Turns out NHL concussion spotters are toothless

NHL Commissioner Gary Bettman pauses responds to questions during a news conference, Friday, Jan. 30, 2015 in Vancouver, British Columbia. (AP Photo/The Canadian Press, Darryl Dyck)

When news hit that the NHL was going to improve its “concussion spotters” program this season, there was a bit of confusion. 

How many spotters per game? Who pays them? Who trains them, and how will they be trained? And would the NHL follow the plan laid out by the NFL’s “Julian Edelman Rule” and allow these spotters to order players showing symptoms to the dressing room for evaluation?

Let’s tackle these questions, as NHL.com's Dan Rosen and Steve Whyno of the Canadian Press spoke with Bill Daly, NHL deputy commissioner, to get to the bottom of this thing:

Q. How many spotters per game?

There will be two spotters for each game, one for each team. The thing is that “each team maintains the right to designate its own concussion spotter for each game,” according to Rosen, “however, the NHL has designated a network of people, two at each arena, to serve as League-designated spotters.”

Q. So why would any team in the League ask for an independent spotter rather than their own spotter, seeing as how their own spotter is on their payroll and presumably looking out for the best interests of the team rather than the health of the players?

Daly, to the Canadian Press:

"It was really an effort to provide an extra tool or an extra alternative for our clubs in performing the spotter function," Daly said by phone Wednesday. "The whole concept of the spotter is to help the trainer and to help other club medical personnel who might not see a given play or really see the results of a given play and really just give them a heads up at what happened."

Here’s Daly, to NHL.com: 

"By introducing League-employed-and-trained spotters, we are simply providing our clubs with another alternative to adequately and properly execute the spotter responsibility.”

"Most clubs so far have indicated a preference to continue with a club-spotter approach, but certainly there will be situations where a club will opt to utilize the League spotter."

We assume he means those situations when the club designated spotter is stuck on line for beer at the start of the period, because we have absolutely no idea why a team wouldn’t have its own person trying to spot concussions.

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Q. So what do the NHL-trained spotters do?

According to Rosen, regardless if the spotter is selected by the team. 

The League-designated spotter at that game will log incidents of players exhibiting one or more visible signs of a concussion, regardless of whether the player receives medical attention of any kind. The information logged by the League's concussion spotters, regardless of whether they are on team duty for a game, must be sent back to the NHL by the first of each month.

It’s The First Of Tha Monnnnnnth!

Bone Thugs
Bone Thugs

But if the spotter is used by the team, then they have “a two-way radio in order to communicate what he or she has seen with the training staff on the bench to properly notify a team of a player demonstrating possible signs of a concussion.”

Q. Oh, so it’s like the Julian Edelman Rule, and the spotters can demand that a player leave the ice for evaluation if he’s showing signs of having been concussed?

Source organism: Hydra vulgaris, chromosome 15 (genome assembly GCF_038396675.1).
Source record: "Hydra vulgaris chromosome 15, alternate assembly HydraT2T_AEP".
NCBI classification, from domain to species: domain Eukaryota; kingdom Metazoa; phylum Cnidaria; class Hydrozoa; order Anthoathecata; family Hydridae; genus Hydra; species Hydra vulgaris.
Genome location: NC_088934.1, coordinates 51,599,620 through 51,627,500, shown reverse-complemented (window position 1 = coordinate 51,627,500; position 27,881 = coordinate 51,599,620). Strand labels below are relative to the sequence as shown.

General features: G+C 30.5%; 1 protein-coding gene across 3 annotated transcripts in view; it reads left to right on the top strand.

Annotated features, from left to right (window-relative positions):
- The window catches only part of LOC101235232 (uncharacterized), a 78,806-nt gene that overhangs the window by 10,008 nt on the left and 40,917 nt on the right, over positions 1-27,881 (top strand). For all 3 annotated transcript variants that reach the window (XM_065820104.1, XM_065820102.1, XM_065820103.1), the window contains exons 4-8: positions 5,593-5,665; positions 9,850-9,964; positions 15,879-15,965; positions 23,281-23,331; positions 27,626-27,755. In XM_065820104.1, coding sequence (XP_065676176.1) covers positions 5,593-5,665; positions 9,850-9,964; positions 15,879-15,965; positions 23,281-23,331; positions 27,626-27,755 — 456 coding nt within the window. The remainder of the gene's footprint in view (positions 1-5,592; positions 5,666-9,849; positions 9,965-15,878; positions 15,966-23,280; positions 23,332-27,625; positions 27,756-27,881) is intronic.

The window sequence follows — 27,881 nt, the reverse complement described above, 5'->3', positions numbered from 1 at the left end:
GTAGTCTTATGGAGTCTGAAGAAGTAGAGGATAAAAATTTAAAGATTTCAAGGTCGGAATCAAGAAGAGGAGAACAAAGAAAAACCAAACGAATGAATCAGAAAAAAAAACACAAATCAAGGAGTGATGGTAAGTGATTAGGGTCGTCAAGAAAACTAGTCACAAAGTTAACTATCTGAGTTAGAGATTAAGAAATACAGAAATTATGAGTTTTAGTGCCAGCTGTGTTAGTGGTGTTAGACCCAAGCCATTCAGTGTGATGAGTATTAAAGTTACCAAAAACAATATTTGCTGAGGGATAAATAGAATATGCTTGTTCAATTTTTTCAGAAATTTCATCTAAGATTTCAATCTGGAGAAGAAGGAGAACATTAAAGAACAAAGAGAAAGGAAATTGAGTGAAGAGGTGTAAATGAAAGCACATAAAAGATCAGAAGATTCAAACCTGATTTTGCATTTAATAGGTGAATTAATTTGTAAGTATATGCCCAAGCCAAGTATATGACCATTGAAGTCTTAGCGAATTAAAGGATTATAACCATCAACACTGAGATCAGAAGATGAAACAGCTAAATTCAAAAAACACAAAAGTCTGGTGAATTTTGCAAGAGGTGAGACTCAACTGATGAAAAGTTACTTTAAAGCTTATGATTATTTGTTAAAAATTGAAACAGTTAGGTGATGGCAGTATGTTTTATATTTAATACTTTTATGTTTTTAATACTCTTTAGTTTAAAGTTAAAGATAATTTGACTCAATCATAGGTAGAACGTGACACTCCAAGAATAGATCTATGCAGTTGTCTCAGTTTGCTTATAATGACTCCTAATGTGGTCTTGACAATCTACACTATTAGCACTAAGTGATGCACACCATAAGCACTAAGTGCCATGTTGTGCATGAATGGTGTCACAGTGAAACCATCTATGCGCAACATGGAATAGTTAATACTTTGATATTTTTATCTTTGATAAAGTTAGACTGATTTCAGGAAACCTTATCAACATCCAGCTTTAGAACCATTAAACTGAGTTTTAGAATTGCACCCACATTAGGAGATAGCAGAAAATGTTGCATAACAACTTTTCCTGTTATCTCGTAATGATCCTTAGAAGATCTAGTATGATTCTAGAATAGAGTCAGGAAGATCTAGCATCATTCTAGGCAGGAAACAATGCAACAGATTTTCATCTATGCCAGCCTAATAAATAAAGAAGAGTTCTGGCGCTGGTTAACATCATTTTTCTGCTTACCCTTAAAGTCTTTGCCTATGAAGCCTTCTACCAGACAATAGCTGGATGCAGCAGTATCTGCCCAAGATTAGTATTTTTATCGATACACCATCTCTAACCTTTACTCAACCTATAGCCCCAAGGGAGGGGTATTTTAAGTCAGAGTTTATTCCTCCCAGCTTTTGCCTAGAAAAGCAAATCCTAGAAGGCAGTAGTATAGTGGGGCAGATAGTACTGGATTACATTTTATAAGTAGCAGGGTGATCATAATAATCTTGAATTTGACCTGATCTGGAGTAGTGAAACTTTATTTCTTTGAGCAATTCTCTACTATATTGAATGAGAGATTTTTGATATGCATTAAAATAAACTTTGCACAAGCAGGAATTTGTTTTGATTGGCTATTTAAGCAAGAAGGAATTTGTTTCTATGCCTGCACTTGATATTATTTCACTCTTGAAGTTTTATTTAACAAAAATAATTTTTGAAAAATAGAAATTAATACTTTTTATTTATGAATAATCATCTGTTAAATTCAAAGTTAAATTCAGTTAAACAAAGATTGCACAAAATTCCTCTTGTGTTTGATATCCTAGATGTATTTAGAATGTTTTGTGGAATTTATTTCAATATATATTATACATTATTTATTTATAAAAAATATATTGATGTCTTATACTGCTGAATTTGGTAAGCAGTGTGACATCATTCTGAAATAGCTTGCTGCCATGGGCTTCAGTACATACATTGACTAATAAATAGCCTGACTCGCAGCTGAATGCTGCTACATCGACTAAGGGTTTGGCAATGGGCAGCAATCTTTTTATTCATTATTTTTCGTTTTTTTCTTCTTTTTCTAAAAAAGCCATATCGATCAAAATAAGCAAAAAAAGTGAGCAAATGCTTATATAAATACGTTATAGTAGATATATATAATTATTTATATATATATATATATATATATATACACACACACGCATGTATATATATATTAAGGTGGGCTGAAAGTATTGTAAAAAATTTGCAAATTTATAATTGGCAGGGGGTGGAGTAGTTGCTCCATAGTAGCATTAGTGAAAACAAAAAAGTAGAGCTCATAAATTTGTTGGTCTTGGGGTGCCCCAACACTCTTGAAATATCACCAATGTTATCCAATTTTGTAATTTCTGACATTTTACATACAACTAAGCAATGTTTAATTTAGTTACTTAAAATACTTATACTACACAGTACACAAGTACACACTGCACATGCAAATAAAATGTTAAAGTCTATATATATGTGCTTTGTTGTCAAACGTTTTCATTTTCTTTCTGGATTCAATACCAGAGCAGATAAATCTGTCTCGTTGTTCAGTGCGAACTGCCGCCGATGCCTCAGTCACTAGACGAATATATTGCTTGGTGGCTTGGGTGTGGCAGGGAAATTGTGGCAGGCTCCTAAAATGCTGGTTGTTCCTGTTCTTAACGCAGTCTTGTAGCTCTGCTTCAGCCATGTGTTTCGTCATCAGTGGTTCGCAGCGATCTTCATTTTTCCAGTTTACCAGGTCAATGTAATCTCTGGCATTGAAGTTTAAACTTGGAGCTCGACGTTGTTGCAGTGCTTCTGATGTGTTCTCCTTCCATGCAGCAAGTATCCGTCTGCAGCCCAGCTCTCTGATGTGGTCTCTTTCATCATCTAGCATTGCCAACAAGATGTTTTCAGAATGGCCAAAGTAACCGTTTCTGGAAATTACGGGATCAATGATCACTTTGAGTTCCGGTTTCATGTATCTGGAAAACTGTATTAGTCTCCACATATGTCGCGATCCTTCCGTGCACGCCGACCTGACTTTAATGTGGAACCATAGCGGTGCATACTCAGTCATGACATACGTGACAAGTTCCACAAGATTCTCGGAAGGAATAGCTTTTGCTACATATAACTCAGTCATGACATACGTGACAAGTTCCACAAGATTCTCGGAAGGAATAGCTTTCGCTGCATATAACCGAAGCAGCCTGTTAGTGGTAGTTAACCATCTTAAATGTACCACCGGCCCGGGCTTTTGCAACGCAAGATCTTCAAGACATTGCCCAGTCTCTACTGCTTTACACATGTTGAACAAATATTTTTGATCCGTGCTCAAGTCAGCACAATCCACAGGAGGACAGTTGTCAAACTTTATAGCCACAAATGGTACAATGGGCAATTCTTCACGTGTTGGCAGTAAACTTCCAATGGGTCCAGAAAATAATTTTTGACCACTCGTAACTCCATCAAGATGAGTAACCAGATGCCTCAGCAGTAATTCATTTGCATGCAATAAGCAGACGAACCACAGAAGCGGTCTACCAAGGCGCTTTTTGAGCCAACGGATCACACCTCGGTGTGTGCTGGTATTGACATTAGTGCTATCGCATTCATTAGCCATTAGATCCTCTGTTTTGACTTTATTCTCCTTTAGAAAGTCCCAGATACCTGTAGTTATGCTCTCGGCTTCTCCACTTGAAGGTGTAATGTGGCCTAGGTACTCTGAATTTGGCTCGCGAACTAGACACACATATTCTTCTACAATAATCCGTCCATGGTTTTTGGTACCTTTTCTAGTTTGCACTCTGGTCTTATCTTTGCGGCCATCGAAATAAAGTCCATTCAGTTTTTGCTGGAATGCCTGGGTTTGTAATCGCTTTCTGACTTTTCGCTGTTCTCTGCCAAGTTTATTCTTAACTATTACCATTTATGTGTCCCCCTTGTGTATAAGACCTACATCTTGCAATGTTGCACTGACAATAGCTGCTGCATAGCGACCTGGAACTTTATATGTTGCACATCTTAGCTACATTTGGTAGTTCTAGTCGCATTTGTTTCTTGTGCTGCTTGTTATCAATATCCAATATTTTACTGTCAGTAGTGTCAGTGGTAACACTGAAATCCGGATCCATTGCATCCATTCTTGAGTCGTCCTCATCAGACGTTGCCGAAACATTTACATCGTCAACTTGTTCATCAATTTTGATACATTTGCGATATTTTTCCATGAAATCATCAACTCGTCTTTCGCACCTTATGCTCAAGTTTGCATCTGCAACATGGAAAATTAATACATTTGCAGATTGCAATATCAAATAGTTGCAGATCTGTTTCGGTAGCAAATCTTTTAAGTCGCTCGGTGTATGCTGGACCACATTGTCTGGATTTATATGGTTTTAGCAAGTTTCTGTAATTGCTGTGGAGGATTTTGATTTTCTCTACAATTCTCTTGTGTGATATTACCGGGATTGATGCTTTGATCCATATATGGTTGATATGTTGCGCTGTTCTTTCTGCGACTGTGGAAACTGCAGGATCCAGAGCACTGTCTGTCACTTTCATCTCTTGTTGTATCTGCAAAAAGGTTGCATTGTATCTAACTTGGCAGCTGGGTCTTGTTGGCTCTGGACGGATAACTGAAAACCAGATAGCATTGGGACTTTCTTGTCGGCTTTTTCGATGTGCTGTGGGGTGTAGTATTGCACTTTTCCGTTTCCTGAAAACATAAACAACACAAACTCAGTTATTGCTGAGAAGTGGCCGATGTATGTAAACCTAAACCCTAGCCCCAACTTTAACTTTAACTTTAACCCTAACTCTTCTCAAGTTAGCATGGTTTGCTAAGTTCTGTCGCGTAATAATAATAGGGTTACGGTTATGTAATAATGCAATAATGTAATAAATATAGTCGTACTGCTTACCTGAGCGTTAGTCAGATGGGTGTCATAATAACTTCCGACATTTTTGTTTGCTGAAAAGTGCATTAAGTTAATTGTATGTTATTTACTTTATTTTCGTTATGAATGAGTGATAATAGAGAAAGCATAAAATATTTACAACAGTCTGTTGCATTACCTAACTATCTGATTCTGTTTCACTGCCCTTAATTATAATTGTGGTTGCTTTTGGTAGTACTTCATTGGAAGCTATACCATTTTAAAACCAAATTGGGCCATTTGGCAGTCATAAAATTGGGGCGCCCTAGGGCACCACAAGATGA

Whoa now, this is the NHL, not some post-apocalyptic police state, President Snow!

The spotter is literally just spotting players who look like they have a concussion. And then they radio down to the bench to tell the trainer this. But the ultimate decision on whether to “quiet room” the player is still up to the teams and players that are totally ignoring that protocol with regularity. The spotter has no power to mandate that the player leave the ice, like they do in the NFL.

"Depending on the nature of what is reported to him, the trainer has the next call on whether the player needs to be removed for evaluation," said Daly to NHL.com.

Or as Steve Whyno wrote for the Canadian Press:

In the NFL, concussion spotters now have the authority to stop games if they see a player exhibiting visible signs of a concussion. Daly said it will be different in the NHL because the focus is usually on the end of a play with a player on the bench at the time.

"You're not really in a position where you're going to have to stop games," Daly said. "But clearly there are some visible signs which a club is mandated to remove a player from the game for evaluation."

But not mandated by an NHL official in the arena at that time.

Q. So it’s basically the same system as before, only the NHL is going to have its own spotters in the arena to record data and radio to the trainers, if in fact the teams opt to use them, which they won’t?

It would seem that way, except the NHL also said that this season will be one where they see “how the spotter program is functioning and whether it is doing what we designed it to do,” said Daly.

Q. Isn’t it entirely possible that the NHL decides the best course of action is to take the “spotter power” away from team employees and take over the concussion protocol with its own empowered game officials, to ensure that teams and players aren’t willfully ignoring it, thus creating a hockey "Julian Edelman Rule" like we all thought this was going to be in the first place?

Yes. Over the next three decades, this is entirely possible.

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